Atmospheric pressure plasmas - Paving the way for biomedical tools to support future exploration missions

C.A. Vasko, K. Hijnen, P. Smits, A. Sobota

Research output: Chapter in Book/Report/Conference proceedingConference contributionAcademic

Abstract

Recently, cold, non-equilibrium atmospheric pressure plasmas (CAPs) and their active chemistry have being widely investigated to the benefit of a wide array of applications: amongst many others, biomedical - as well industrial applications mainly in the area of materials processing and chemical synthesis . In general, these plasmas operate at standard conditions (STP), are small (~ cm) and rather simple to operate in comparison to other plasmas. Their complex chemistry gives rise to a wide array of both stable and transient reactive species: ranging from O3, H2O2, OH and NOx, next to charged species and (V)UV-radiation. As reported earlier, this chemistry already led to a broad range of industrial applications from waste water treatment, stain free detergents and industrial scale production of oxidants. This paper aims to highlight recent interesting biological applications such as disinfection, bleaching and wound healing. Bactericidal effects of CAPs gained increasing attention for applications such as dermatology, disinfection, dentistry or stimulated blood coagulation.
Following up on results presented last year on using radiofrequency plasma jet for the inactivation of Pseudomonas auruginosas, new insight on the mechanism of the induced changes in the liquid chemistry by reactive species (OH, NO, O3) are presented. These changes lead to an increase in concentrations of molecules known to have bactericidal effects, such as HNO2, ONOO- and H2O2.
Another promising application in the field of biomedical applications involves surface barrier discharges. Their physical construction, using floating or contained electrodes, offers a convenient way of controlling current for large scale, 3D treatment of both conducting and insulating surfaces with minimal heating. These devices may be tailored to specific skin treatments, allowing fast and effective treatment of larger skin surfaces while following the shape of the skin.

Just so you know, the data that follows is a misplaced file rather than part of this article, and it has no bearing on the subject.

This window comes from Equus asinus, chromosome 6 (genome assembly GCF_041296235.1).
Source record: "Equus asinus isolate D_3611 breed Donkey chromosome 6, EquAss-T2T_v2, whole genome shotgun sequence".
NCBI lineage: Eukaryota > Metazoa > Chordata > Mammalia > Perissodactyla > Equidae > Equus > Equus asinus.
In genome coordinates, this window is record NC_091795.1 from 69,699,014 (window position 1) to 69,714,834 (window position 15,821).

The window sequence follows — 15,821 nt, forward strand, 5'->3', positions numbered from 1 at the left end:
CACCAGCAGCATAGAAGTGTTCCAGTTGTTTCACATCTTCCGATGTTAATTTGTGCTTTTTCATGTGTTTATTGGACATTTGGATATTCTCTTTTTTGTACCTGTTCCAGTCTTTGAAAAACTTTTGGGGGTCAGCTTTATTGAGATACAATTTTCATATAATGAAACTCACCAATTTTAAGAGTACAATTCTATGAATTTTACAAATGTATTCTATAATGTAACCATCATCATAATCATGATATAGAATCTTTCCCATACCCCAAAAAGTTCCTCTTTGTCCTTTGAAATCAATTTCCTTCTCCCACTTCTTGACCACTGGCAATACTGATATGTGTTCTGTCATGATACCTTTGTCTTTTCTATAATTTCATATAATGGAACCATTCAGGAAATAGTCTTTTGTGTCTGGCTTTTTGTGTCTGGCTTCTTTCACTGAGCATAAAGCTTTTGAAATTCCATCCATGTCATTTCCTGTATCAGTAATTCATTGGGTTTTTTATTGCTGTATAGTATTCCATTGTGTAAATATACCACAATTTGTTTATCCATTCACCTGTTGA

These emerging technologies could be essential both for human health care during long term missions, as well as for research itself (planetary protection, sterilisation of tools and large areas, etc.). Especially in the absence of abundant resources (antibiotic agents, disinfectants and the like) alternative approaches to support humans in isolated locations have to be developed. Applications based on a good understanding of plasma chemistry would empower long term manned missions to efficiently use and manage in situ resources. Their low mass, compact size, low power consumption and high reliability could make them essential for human space exploration.
Original languageEnglish
Title of host publicationProceedings of the 65th International Astronautical Congress (IAC 2014), 29 September - 3 October 2014, Toronto, Canada
ISBN (Electronic)9781634399869
Publication statusPublished - 2014
Event65th International Astronautical Congress (IAC 2014), 29 September - 3 October 2014, Toronto, Canada - Toronto, Canada
Duration: 29 Sep 20143 Oct 2014
http://www.proceedings.com/25520.html

Conference

Conference65th International Astronautical Congress (IAC 2014), 29 September - 3 October 2014, Toronto, Canada
Abbreviated titleIAC2014
CountryCanada
CityToronto
Period29/09/143/10/14
Internet address

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    Vasko, C. A., Hijnen, K., Smits, P., & Sobota, A. (2014). Atmospheric pressure plasmas - Paving the way for biomedical tools to support future exploration missions. In Proceedings of the 65th International Astronautical Congress (IAC 2014), 29 September - 3 October 2014, Toronto, Canada